Minecraft, whats the point?

minecraft_iconI was asked today why I “play a stupid game like Minecraft” well its fun and simple but minecraft also teaches, creativity, planning, and project development methodology.  When I play other games like Planetside or Guild Wars I enjoy them but they can really really frustrate me. Minecraft is game I can sit and relax and just enjoy a simple fun adventure game. You might ask but Minecraft has violence too! There is no blood and dead mobs simply turn red, fall over, and then disappear in smoke. There is combat, but it is in the context of survival, not gratuitous killing and is not graphic.

Minecraft can have a huge educational benefit for children; it can help teach numerous subjects both with and without adult involvement. Learning in Minecraft can be faster than traditional methods of education, as children are often far more motivated, get more practice, and feel that what they are learning is useful.

Reading  – The names of items in the inventory are a great place to start teaching children to read, since each item has a tooltip and image which go together. For older children, reading the wiki and online guides can extend their skills.

Math – The crafting system can help in teaching basic math (e.g. I need 3 Sugar Cane for Paper), which transitions to multiplication (I need 3 Paper and 1 Leather for a Book, and 3 Books for a Bookshelf, so I need 9 Paper and 3 Leather all together) and division (When I create Paper I get 3 at once, so 9/3 = 3 times per Bookshelf I’ll have to create Paper).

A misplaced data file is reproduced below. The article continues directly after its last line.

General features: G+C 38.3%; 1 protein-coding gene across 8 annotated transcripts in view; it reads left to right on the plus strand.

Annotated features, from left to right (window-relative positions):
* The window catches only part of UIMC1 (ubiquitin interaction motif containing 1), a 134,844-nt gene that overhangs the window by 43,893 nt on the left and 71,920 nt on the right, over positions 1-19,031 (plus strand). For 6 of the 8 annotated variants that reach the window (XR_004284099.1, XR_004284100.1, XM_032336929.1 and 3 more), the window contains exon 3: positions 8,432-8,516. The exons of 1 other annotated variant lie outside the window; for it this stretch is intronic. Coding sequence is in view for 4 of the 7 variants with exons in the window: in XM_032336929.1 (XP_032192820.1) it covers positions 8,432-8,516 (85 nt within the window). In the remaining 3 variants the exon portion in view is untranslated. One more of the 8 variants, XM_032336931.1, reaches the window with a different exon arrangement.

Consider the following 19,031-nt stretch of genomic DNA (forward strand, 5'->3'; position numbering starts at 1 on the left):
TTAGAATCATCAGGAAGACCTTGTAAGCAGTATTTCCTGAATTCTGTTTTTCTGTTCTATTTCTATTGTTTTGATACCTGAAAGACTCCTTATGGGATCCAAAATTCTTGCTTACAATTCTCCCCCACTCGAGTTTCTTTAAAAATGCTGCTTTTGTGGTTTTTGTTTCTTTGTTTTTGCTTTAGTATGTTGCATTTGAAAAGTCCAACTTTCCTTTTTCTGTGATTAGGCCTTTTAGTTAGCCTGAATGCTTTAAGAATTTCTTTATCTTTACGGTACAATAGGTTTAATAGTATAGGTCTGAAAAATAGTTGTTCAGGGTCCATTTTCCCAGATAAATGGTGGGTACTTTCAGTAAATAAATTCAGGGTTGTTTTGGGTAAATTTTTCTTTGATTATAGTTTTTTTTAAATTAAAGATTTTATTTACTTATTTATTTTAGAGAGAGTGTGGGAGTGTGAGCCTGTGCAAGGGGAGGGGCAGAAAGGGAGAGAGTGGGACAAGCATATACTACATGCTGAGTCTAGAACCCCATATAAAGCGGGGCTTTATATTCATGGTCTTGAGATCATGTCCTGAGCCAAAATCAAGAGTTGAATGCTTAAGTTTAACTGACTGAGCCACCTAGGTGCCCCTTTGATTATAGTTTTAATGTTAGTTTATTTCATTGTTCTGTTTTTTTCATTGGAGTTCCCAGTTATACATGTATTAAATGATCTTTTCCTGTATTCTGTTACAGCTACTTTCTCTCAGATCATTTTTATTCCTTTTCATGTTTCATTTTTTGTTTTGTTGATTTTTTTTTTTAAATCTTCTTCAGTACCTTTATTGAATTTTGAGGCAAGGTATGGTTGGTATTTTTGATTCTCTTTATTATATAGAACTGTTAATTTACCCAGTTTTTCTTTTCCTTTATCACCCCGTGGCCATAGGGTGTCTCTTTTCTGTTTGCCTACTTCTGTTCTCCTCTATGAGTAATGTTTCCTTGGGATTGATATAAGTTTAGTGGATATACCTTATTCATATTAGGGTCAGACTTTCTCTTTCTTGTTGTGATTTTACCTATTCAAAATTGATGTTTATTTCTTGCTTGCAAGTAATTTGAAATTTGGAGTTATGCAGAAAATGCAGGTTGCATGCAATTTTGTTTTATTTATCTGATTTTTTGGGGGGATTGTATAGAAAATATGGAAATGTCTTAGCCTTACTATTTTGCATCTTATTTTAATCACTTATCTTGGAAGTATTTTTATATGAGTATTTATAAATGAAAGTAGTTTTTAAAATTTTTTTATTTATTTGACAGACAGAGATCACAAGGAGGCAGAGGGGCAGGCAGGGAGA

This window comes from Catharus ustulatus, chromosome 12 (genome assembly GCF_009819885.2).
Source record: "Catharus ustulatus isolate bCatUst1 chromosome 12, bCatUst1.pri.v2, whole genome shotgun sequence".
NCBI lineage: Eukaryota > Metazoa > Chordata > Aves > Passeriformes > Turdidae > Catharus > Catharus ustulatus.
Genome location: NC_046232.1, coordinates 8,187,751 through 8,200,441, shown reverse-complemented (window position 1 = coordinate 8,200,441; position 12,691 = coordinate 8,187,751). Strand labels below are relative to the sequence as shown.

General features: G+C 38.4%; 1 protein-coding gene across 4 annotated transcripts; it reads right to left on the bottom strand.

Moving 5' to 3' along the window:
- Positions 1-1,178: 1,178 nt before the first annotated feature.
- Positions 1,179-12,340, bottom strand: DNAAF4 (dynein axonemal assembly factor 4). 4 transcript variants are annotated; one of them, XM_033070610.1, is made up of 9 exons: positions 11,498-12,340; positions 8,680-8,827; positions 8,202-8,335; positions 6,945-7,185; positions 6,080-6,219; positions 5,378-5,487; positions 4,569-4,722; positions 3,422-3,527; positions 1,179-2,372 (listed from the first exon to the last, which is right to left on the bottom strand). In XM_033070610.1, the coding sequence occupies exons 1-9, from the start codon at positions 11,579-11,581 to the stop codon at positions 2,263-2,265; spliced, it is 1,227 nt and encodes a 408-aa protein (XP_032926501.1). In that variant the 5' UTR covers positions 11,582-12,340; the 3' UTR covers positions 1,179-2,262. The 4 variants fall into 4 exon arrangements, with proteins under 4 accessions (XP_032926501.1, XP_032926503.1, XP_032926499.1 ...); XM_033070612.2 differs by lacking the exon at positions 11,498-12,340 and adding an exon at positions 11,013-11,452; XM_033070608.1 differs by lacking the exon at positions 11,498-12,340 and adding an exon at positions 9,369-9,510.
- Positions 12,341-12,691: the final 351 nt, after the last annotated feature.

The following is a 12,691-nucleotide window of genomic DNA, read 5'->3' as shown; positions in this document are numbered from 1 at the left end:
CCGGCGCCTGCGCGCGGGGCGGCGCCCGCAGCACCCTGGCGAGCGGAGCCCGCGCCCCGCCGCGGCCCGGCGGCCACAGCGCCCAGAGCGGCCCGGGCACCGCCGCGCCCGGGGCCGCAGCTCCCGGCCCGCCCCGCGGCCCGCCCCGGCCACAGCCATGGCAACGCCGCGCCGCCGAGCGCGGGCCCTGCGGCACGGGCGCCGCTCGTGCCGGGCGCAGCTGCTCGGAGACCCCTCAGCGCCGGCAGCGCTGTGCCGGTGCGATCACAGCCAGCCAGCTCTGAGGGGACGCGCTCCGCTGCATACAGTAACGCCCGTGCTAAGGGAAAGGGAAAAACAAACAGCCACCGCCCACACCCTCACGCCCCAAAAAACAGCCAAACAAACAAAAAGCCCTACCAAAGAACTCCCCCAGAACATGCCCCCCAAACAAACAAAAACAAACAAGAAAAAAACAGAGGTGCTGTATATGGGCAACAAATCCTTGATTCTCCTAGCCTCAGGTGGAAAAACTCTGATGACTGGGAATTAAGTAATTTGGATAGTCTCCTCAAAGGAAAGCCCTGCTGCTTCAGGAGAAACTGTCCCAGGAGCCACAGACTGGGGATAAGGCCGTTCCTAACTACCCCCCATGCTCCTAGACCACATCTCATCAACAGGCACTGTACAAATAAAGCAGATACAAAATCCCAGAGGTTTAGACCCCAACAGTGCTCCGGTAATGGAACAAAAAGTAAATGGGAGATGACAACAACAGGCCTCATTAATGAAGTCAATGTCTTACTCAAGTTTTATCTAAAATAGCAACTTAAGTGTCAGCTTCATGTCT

Geometry – While the Minecraft world is only made up of cubes, the creations a child makes may resemble other shapes. Parental involvement can help teach children to recognize these shapes (cube, cuboid, square based pyramid, etc.). Also, counting the number of blocks that were dug out when making a 6x6x3 cave can help multiplication skills and understanding the of concepts of volume and area.

Music – With the preparation of some Redstone circuitry, experimenting with Note Blocks can teach children about notes, octaves and chords.

Social skills – By setting up a private server, parents can provide a safe environment for children to interact with friends and make playing Minecraft a cooperative event. Using a Local Area Network (LAN, or “home network”) will allow children to play in the same room with their friends. By using Voice over Internet Protocol (VoIP, or “voice chat”), a phone call, or the in-game text chat, they can play together wherever they are. Either method allows children to work together to build, explore, and learn as they develop their social skills, especially teamwork. For older children, contributing to the Minecraft Wiki can be a chance to learn about Internet etiquette and collaboration.

Basic Computer Science – Redstone circuitry provides an interactive environment to build basic logic circuits and combine them for more sophisticated purposes. Feedback is immediate, and the mistakes don’t destroy expensive electrical components.